A number of submissions on the CIPR proposals suggested that there should be simple mechanisms for life annuities to be transferred to an alternative provider. Where the initiative comes from the original provider, such mechanisms could include:
- Where guarantees are involved, an actuarial certification that the present values were identical – as effectively required by Part 9 of the Life Insurance Act. The terms of the transfer should take into account the relative financial strength of the transferor and transferee.
- Such certification should also be required to ensure that the present value of expected longevity credits has not changed.
- That death and withdrawal benefits are broadly similar, which may require the issue of a life insurance policy.
- Where the member has investment options, the new suite of options is broadly similar.
- That there is no significant change in the assumed interest rate (AIR), and that any changes to the mortality assumptions do not materially affect payments over the foreseeable future.
An interesting proposal by Martin Hickling is that the members of a longevity pool could be allowed to replace their management company in the same way as members of a managed investment scheme.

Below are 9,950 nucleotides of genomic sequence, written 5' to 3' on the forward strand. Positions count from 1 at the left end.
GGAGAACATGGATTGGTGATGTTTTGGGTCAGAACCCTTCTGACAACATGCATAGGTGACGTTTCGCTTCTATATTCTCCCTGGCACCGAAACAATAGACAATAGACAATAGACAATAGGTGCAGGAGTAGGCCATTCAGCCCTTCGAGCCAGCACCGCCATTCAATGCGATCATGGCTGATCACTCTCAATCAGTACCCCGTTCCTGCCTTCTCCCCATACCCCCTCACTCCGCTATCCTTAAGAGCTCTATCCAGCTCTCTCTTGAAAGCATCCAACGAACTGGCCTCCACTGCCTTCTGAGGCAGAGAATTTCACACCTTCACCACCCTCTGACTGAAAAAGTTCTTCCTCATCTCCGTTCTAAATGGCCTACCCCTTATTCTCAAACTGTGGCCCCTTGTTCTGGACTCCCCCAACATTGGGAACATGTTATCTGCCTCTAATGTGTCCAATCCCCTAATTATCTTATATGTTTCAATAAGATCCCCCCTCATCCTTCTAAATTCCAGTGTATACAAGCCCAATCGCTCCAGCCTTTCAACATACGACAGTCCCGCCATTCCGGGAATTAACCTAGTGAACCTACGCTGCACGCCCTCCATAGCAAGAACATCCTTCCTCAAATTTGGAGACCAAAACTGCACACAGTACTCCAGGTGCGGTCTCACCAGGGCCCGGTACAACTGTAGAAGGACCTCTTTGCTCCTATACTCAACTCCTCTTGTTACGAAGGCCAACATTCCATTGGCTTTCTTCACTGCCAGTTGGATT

This would require support from 75% of members by way of vote. This is not completely unrelated to the suggestion that the trustees of all superannuation funds should be democratically elected, which the Australian Law Reform Commission suggested before the SIS Act was passed.
There is also a need to ensure that products do not cause significant harm to consumers. Two areas that could be addressed include:
- Annuities that do not respond to changes in inflation should not be permitted. Many people do not understand inflation well, and there can be little doubt that bouts of inflation can surprise the unwary.
- While the need to leave bequests to children is overblown, a reversionary benefit may well be required by a spouse. This issue should be explicitly canvassed with spouses before a single-life annuity is offered.
This requires that the data required to administer the product be in – or mapped to – a standardised format. The main purpose here would be to make the information available to financial advice software, but it would also aid in transferability between different providers.
It is possible that ASIC will eventually get around to insisting on something like this list. However, their current approach to facilitating free markets in insurance does not appear promising.
My Paper to ICA2023 proposed a body representative of all stakeholders to take ownership of market rules of this sort. The problem, however, is that many markets are not functioning well because regulators are overly concerned with preventing collaboration, and prefer drafting detailed regulations to enforcing sound principles – such as transparency, fairness and interoperability.